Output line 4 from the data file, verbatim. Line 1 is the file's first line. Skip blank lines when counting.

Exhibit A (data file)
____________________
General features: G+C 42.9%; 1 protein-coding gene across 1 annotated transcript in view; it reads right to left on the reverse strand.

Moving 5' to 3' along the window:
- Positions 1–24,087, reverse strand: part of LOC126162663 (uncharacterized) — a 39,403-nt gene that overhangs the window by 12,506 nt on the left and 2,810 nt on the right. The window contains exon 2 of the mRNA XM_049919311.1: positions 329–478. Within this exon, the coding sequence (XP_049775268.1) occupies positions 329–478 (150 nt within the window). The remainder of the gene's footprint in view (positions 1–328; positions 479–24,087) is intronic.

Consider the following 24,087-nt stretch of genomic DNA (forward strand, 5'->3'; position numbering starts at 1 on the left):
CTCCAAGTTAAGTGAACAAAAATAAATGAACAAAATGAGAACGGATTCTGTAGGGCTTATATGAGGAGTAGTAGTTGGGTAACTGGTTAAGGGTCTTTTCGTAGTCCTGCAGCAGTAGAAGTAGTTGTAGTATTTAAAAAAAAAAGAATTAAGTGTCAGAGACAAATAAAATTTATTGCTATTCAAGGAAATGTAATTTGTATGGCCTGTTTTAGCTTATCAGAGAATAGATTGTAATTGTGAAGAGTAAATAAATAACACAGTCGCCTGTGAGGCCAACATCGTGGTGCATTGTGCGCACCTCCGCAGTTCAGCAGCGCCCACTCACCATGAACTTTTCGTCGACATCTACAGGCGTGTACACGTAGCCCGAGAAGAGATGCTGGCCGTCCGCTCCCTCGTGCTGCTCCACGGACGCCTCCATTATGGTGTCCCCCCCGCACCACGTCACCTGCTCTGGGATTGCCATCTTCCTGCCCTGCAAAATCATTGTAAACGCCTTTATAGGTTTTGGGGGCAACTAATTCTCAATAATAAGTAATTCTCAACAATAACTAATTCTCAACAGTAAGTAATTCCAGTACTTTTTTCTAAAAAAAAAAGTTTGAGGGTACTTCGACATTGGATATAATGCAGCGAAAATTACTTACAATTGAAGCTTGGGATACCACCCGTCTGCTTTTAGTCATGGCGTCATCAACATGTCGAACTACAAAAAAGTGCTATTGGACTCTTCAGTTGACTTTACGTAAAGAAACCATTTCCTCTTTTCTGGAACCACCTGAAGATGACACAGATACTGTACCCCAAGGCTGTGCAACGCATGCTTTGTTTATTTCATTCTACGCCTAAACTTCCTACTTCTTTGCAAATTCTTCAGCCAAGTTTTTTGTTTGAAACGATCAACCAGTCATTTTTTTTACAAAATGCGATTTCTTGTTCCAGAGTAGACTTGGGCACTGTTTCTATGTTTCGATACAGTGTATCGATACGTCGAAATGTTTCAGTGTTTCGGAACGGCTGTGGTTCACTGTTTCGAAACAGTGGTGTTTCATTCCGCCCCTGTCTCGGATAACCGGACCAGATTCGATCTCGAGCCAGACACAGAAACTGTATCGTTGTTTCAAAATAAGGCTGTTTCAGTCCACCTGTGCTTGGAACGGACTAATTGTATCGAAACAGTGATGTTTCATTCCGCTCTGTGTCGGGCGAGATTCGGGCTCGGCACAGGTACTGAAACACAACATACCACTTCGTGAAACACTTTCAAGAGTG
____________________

Consider the following 24,087-nt stretch of genomic DNA (forward strand, 5'->3'; position numbering starts at 1 on the left):